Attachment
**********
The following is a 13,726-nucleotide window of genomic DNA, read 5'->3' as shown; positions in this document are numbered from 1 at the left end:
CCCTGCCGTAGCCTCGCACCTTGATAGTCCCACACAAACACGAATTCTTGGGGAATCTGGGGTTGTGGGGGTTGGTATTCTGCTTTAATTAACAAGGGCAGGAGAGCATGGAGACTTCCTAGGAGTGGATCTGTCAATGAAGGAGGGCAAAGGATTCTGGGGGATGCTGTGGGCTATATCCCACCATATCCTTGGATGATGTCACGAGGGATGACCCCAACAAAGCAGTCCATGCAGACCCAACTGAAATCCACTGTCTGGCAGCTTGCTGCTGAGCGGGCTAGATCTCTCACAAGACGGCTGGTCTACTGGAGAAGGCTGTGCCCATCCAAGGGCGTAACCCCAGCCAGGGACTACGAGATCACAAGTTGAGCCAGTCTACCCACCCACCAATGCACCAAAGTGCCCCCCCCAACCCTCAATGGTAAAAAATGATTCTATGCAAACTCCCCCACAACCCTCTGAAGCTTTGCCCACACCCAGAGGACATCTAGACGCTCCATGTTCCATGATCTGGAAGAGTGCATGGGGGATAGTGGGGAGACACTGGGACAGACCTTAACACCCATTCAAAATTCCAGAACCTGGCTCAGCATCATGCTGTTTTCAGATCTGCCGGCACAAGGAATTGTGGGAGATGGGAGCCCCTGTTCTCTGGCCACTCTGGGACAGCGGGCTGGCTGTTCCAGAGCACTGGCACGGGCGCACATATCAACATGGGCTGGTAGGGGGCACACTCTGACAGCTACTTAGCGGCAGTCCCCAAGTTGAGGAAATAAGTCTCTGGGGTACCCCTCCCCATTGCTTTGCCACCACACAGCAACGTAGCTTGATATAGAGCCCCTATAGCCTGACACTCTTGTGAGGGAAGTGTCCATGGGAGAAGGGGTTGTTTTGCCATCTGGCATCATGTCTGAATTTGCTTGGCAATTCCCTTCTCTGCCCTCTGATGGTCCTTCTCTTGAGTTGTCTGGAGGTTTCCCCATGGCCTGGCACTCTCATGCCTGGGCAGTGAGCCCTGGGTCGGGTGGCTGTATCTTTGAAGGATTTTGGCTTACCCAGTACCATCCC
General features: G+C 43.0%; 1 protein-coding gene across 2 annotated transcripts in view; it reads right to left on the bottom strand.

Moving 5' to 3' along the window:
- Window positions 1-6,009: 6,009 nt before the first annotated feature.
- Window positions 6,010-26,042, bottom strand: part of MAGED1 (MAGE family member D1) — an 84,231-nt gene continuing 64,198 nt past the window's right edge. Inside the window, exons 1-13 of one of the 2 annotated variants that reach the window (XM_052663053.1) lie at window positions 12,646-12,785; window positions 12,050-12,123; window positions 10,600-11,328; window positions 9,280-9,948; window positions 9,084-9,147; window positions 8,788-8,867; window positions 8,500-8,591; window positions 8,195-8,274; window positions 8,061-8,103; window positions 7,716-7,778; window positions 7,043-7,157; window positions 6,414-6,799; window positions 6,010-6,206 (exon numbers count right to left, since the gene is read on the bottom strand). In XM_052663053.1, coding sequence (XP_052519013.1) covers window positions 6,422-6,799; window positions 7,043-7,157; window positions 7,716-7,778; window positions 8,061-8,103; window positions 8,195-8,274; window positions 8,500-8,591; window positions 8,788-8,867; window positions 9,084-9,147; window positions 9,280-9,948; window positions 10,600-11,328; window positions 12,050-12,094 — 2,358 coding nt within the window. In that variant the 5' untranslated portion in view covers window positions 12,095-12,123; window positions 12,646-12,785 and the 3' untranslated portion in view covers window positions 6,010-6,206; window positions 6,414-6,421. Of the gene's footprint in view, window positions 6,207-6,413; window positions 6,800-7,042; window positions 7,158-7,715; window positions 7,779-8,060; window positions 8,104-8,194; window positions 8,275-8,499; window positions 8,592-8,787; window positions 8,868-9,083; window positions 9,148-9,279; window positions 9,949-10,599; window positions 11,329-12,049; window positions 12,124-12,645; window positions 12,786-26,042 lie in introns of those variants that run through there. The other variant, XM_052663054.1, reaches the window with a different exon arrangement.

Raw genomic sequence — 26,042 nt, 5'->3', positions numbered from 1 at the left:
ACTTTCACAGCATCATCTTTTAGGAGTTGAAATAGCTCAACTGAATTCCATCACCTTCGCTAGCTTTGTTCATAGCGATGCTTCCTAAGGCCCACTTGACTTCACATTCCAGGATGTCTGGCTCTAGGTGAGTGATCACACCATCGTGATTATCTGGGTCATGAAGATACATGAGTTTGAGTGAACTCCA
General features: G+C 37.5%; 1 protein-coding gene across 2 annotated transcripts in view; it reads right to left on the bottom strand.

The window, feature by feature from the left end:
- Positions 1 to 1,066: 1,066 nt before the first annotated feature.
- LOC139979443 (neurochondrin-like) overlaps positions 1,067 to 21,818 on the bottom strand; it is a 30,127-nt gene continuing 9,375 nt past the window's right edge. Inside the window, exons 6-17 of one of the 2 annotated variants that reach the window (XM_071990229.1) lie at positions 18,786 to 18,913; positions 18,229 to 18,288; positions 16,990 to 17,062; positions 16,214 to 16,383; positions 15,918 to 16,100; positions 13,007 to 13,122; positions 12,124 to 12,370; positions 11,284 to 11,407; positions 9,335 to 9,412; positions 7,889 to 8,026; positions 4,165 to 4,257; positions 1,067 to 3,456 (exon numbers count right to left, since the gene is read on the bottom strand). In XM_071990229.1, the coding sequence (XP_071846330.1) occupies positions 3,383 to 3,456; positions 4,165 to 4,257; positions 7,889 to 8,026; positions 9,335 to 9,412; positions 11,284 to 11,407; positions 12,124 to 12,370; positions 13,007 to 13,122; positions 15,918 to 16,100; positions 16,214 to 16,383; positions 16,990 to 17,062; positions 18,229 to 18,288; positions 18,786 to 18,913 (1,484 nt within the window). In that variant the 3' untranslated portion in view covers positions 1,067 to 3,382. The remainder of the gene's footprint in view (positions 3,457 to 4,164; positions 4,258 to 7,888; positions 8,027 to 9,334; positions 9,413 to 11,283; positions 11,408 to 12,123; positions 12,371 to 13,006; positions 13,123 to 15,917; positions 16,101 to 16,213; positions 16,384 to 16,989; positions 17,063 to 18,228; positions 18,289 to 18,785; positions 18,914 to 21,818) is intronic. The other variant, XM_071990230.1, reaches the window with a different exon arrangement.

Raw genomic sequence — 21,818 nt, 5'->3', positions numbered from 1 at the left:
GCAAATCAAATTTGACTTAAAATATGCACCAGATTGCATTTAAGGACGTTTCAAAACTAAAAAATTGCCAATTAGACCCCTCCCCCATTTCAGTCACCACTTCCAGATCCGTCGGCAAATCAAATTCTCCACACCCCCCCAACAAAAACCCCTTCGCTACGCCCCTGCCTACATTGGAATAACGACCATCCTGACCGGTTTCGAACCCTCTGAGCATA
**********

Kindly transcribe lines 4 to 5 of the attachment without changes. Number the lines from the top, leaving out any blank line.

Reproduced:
Moving 5' to 3' along the window:
- Window positions 1-6,009: 6,009 nt before the first annotated feature.